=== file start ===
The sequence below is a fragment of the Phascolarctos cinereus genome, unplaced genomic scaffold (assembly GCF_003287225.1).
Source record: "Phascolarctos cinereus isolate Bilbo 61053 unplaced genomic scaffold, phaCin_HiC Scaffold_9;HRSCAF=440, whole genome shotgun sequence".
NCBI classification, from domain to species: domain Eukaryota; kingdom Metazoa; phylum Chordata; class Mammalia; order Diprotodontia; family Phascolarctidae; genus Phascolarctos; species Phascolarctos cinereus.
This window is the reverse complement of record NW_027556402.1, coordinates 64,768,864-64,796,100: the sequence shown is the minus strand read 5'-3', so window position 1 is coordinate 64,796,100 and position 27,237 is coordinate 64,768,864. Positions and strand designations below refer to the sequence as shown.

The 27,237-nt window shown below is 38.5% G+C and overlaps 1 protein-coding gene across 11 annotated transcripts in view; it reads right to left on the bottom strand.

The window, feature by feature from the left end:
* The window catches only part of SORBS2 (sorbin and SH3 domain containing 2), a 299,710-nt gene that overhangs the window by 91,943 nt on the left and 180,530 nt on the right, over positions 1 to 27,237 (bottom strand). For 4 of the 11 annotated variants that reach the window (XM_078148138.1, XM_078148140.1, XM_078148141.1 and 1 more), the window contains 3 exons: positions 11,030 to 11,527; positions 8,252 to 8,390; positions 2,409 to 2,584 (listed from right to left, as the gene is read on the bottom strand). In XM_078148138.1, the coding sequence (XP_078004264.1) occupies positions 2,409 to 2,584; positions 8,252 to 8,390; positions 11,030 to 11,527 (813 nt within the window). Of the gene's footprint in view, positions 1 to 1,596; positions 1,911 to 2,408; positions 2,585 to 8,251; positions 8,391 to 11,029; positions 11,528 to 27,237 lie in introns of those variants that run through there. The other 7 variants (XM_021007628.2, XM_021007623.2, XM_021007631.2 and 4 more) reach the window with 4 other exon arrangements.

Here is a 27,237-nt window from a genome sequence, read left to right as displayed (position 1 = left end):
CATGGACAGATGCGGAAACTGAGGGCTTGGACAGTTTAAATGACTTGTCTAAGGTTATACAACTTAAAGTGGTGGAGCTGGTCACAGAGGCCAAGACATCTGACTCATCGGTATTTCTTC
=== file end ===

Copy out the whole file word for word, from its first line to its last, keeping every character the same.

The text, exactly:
The sequence below is a fragment of the Phascolarctos cinereus genome, unplaced genomic scaffold (assembly GCF_003287225.1).
Source record: "Phascolarctos cinereus isolate Bilbo 61053 unplaced genomic scaffold, phaCin_HiC Scaffold_9;HRSCAF=440, whole genome shotgun sequence".
NCBI classification, from domain to species: domain Eukaryota; kingdom Metazoa; phylum Chordata; class Mammalia; order Diprotodontia; family Phascolarctidae; genus Phascolarctos; species Phascolarctos cinereus.
This window is the reverse complement of record NW_027556402.1, coordinates 64,768,864-64,796,100: the sequence shown is the minus strand read 5'-3', so window position 1 is coordinate 64,796,100 and position 27,237 is coordinate 64,768,864. Positions and strand designations below refer to the sequence as shown.

The 27,237-nt window shown below is 38.5% G+C and overlaps 1 protein-coding gene across 11 annotated transcripts in view; it reads right to left on the bottom strand.

The window, feature by feature from the left end:
* The window catches only part of SORBS2 (sorbin and SH3 domain containing 2), a 299,710-nt gene that overhangs the window by 91,943 nt on the left and 180,530 nt on the right, over positions 1 to 27,237 (bottom strand). For 4 of the 11 annotated variants that reach the window (XM_078148138.1, XM_078148140.1, XM_078148141.1 and 1 more), the window contains 3 exons: positions 11,030 to 11,527; positions 8,252 to 8,390; positions 2,409 to 2,584 (listed from right to left, as the gene is read on the bottom strand). In XM_078148138.1, the coding sequence (XP_078004264.1) occupies positions 2,409 to 2,584; positions 8,252 to 8,390; positions 11,030 to 11,527 (813 nt within the window). Of the gene's footprint in view, positions 1 to 1,596; positions 1,911 to 2,408; positions 2,585 to 8,251; positions 8,391 to 11,029; positions 11,528 to 27,237 lie in introns of those variants that run through there. The other 7 variants (XM_021007628.2, XM_021007623.2, XM_021007631.2 and 4 more) reach the window with 4 other exon arrangements.

Here is a 27,237-nt window from a genome sequence, read left to right as displayed (position 1 = left end):
CATGGACAGATGCGGAAACTGAGGGCTTGGACAGTTTAAATGACTTGTCTAAGGTTATACAACTTAAAGTGGTGGAGCTGGTCACAGAGGCCAAGACATCTGACTCATCGGTATTTCTTC